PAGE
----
From my vantage point, New York Mayor Bill De Blasio’s first six months in office have been a relative success. He has tried to run this once ungovernable city in accord with progressive social ideals that I am in general agreement with, offering a number of concrete proposals that would make the city a more equitable and just place to live.
But as can be expected of anyone who wields political power, he has at times looked like any pedestrian politico who is engaged in cynically playing the game, fearful of offending some voting bloc or another. More importantly,
de Blasio has also come
up against powerful political forces that have at times outmaneuvered him, and he has made the usual small stumbles, which in New York are always inflated out of all proportion by the media to make him look ineffectual and foolish.
But what are De Blasio’s concrete achievements? There are some that possibly could have occurred under any mayor: A 26 percent decrease in pedestrian fatalities in the first quarter of this year versus last; and slight dips in the number of murders, shootings and robberies, as well a pothole-filling bonanza, which saw nearly 289,000 potholes filled this quarter, versus 115,000 at this time last year. But one thing that probably couldn’t have been achieved under Bloomberg is the success so far of fulfilling de Blasio’s promise to repair relations between the community and the police. A general feeling now exists that the tensions have lessened, and crime still remains relatively low.
More importantly, de Blasio concluded a new 5-year contract with the Transport Work-
ers Union (TWU) dating from January 2012 covering 34,000 workers at the Metropolitan Transportation Authority (MTA). He followed it by negotiating a historic a nine-year contract with the city teachers union that provided two years of retroactive pay, hopefully setting a pattern for pacts with all 300,000 municipal workers.
The unions had been working for years with expired contracts under Bloomberg, and when he completed his term he left de Blasio with a daunting problem. But de Blasio, possibly too optimistically, feels the city has the money within its budget framework to cover the union contracts. His budget proposal as a whole would increase spending by 6 percent compared with last year’s plan, adhering to de Blasio’s commitment to a budget that would help create a more progressive city and improve the lot of city workers.
When it came to de Blasio’s major campaign promise -- the citywide pre-K program -- he failed to get Gov. Cuomo to pass a small tax on the wealthy to fund it. But he made it impossible for the elusive, cynical governor to avoid finding a way to support it, and secured the largest chunk of state funding for pre-K in the history of the city. Cuomo also failed to prevent de Blasio from using state funds to subsidize rent for homeless families. In addition, struggling adults without dependents who are unemployed or underemployed -- often students -- can now receive food stamps.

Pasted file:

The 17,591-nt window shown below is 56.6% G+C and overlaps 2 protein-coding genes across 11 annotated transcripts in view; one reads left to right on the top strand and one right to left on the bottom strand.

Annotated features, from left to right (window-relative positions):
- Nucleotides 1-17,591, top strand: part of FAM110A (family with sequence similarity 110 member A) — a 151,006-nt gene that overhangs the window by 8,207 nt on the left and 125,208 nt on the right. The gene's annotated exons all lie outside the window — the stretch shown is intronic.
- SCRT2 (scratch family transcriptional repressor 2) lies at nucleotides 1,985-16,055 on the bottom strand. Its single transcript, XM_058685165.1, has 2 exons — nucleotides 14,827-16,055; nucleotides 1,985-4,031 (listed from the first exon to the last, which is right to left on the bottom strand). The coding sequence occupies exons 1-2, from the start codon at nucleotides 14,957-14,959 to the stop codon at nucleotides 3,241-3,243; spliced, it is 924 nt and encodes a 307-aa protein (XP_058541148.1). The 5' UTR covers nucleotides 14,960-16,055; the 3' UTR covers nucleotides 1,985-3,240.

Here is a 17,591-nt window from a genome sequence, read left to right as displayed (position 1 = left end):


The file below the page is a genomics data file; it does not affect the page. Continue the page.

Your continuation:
The issue of charter schools was another matter. De Blasio had to deal with a backlash from charter supporters (promoted by a $3.6 million advertising blitz) for justifiably trying to reverse space-sharing deals under Bloomberg that gave free space to charters in public school buildings. The formidable supporters of charter sch-
ools run the range from philanthropists to wealthy hedge-fund managers who are investing in the charter-school industry, to aggressive, articulate charter school titan Eva Moskowitz, who wanted space for her schools that would be paid by the city, to Cuomo himself, a charter school supporter.
Finally, a deal was ann-
ounced that gave three of Moskowitz’ Success Academy schools space inside defunct Catholic school buildings come September. On the charter school issue de Blasio was outmaneuvered, and was forced to strike a conciliatory tone. He emphasized the common ground he shared with charter school supporters, and quoted the theologian, Paul Tillic saying, "The noise of these shallow waters prevents us from listening to the sounds out of the depth."
If there is a policy that is prime to de Blasio’s success in making the city more livable for the middle class and the poor it is his promise to build affordable housing in a city where both rents and housing prices have skyrocketed. Con-
sequently, he has proposed a plan to save and protect 200,000 units for low and middle-income residents, which he hopes will provide new jobs in the neighborhoods where projects are built. The projected investment to create and maintain affordable units would total more than $41.1 billion over 10 years, and the mayor intends to require, not simply encourage (like Bloom-
berg), developers to include affordable units in residential projects.
Still, before being enacted, many of the details have to be ironed out, and de Blasio needs the cooperation of the real estate industry (he has offered them bigger buildings). So far they are supportive, though the greater building density proposed to pay for the housing raises both aesthetic and environmental questions.
Yes, de Blasio is generally on the side of the angels. But he is also a politician, who has already dropped talking about his promise to raise the wealthy’s income taxes. He listened supinely to a zealous ultra-Orthodox rabbi give a speech relegating Reform and Conservative Jews "to the dustbins of Jewish history," and made nice with the chameleon-like Al Sharpton. And I’m certain there will be innumerable other instances where de Blasio will do the convenient politic thing, and where he will compromise and make deals.
I know he’ll disappoint me, for that’s the way of all politicians. But I remain happy that he -- rather than one of Wall Street or the real estate industry’s allies -- runs the city.
Leonard Quart can be reached at email@example.com.